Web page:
Malaysia live venue Merdekarya has called upon patrons to support a fundraiser following arrests of their staff that resulted in legal fees and lost income.
The Kuala Lumpur venue issued a statement announcing the fundraiser on Tuesday (September 1). Merdekarya had held a first fundraiser earlier in May in a bid to keep the business afloat after the coronavirus pandemic hit the industry.
In the statement, the venue says “after early indications… that things were going according to plan”, its team was arrested for “employing migrant workers without the relevant permits”.
The statement added, “Of this, we are guilty as charged but unremorseful, our lives having been significantly enriched with them being a part of it all these years.”
Merdekarya’s legal fees cost RM25,000, the statement said, and the venue lost over RM10,000 worth of income over the six-week legal ordeal.
Merdekarya is now calling upon its patrons to visit the bar for nights of live music, drinks and grub, to help them recoup the legal costs and lost income. Per the post, 22 musicians have agreed to perform at Merdekarya’s Live Bar through the month, with free entry for all patrons. These artists include Azmyl Yunor, Sam Lopez (Lost Spaces), Sound of Kites, Shh…Diam! and Ally Lew.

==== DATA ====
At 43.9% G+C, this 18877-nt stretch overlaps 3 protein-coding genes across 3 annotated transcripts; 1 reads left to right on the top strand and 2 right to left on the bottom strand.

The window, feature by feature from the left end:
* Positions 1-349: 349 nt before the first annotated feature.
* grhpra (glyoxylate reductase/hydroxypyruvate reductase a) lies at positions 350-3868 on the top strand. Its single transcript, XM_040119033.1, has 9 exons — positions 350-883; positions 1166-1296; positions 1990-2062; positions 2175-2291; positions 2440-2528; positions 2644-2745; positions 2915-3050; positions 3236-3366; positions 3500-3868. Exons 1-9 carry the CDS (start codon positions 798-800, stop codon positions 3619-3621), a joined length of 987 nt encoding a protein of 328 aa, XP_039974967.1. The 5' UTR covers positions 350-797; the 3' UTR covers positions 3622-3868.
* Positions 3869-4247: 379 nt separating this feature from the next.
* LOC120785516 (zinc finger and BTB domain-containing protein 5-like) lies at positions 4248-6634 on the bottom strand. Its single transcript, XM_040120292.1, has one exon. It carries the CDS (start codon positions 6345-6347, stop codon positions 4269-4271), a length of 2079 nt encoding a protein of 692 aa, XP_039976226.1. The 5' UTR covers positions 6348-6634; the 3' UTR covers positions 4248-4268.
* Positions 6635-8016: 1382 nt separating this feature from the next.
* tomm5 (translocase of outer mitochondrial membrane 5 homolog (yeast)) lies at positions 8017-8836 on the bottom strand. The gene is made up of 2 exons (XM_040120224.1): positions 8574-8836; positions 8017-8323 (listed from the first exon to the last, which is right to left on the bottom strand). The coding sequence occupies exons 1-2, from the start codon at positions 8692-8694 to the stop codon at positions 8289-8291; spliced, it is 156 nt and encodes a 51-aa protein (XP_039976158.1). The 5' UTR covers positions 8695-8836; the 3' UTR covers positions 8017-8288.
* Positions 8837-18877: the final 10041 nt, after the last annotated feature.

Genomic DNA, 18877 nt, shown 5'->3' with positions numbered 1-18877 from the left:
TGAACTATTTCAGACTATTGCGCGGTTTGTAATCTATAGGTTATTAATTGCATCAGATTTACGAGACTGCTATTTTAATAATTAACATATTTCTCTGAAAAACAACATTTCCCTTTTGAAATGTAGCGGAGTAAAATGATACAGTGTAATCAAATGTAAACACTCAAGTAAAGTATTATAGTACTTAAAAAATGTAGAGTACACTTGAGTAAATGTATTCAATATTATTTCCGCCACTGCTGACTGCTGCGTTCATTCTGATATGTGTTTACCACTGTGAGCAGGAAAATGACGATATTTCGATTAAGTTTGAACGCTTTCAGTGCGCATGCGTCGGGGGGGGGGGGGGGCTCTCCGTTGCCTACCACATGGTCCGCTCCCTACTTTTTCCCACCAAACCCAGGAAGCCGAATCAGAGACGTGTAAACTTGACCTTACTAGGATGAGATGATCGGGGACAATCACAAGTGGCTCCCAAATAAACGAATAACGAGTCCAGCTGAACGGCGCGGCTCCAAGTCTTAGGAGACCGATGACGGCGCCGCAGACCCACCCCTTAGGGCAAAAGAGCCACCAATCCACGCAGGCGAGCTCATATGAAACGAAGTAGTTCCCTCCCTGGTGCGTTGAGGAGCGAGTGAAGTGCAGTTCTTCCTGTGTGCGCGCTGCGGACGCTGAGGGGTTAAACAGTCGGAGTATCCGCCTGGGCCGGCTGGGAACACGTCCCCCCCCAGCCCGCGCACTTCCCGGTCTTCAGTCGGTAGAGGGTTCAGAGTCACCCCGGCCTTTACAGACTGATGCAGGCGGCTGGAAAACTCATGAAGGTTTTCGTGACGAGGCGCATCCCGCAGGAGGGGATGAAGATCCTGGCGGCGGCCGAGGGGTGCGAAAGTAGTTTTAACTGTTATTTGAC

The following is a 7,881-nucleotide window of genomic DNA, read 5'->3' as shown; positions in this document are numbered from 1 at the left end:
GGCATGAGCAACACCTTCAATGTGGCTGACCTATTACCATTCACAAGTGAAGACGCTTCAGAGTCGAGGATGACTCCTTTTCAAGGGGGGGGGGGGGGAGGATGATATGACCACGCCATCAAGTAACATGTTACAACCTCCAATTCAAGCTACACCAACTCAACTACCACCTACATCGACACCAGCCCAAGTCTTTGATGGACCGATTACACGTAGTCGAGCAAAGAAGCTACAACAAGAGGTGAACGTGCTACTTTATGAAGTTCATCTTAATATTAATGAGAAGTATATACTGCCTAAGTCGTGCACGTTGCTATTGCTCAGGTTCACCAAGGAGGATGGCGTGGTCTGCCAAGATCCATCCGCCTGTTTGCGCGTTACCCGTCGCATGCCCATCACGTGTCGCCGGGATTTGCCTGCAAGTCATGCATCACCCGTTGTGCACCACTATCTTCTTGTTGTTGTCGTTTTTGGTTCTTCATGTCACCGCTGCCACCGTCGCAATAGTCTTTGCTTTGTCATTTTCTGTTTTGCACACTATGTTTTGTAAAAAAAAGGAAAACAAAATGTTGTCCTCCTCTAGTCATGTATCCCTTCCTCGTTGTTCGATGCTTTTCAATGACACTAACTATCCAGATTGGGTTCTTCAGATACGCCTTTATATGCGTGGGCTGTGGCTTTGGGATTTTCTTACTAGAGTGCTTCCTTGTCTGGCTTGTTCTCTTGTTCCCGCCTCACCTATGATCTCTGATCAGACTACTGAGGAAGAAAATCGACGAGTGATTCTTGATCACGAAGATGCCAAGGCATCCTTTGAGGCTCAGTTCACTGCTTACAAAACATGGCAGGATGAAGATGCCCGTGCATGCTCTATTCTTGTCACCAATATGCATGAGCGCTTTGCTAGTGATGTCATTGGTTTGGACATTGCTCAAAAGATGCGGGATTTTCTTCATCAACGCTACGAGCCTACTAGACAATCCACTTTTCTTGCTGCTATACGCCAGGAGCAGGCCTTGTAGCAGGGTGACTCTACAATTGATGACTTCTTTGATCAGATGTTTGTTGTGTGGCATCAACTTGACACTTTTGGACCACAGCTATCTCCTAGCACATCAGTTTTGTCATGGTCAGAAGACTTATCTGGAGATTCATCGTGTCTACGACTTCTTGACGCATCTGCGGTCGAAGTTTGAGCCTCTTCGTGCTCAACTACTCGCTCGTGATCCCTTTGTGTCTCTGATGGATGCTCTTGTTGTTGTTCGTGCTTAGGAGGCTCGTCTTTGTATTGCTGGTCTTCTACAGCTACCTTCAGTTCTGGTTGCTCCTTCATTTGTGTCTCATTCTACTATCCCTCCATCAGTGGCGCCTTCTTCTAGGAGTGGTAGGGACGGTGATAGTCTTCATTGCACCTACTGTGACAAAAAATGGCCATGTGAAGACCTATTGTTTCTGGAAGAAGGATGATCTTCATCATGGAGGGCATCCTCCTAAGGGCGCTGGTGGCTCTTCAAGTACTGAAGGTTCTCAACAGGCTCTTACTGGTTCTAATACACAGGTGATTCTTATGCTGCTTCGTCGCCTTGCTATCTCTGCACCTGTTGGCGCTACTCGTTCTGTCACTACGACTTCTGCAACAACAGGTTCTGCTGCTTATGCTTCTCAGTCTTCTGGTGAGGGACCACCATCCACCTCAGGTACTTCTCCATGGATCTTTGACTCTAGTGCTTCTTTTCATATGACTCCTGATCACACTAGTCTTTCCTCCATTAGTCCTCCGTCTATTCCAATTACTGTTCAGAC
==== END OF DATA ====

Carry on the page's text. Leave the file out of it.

Read Merdekarya’s complete statement below:
MINUM FOR MERDEKARYA (ONE MORE ROUND!)Dear Merdekaryans,This is a fundraiser. Yes, another one. Yes, we know we just…
The company has also announced six new tuak (palm wine) flavours – including cinnamon, lime zest and asamboi – in an attempt to draw in crowds for the fundraisers.
More information surrounding the fundraiser, live performances and table reservations can be found via the Merdekarya website. The venue notes that all enforced Recovery Movement Control Order (RMCO) regulations are in effect. “Please cooperate with the bar crew. We’d really rather not go to jail again,” urges the team.
In June, Merdekarya founder Brian Gomez told theSun that he was confident that the reception to the venue’s live events would be better than before lockdown measures, due to gig-goers being starved of live music experiences.
“The trick now is getting to that point,” he said. “What measures we take in order to survive, and to get to the point where live music is back. It is largely the uncertainty that is hurting us a lot. There is no way to plan and that’s why we need to assume the worst case scenario – that for 18 months there will be no live music.”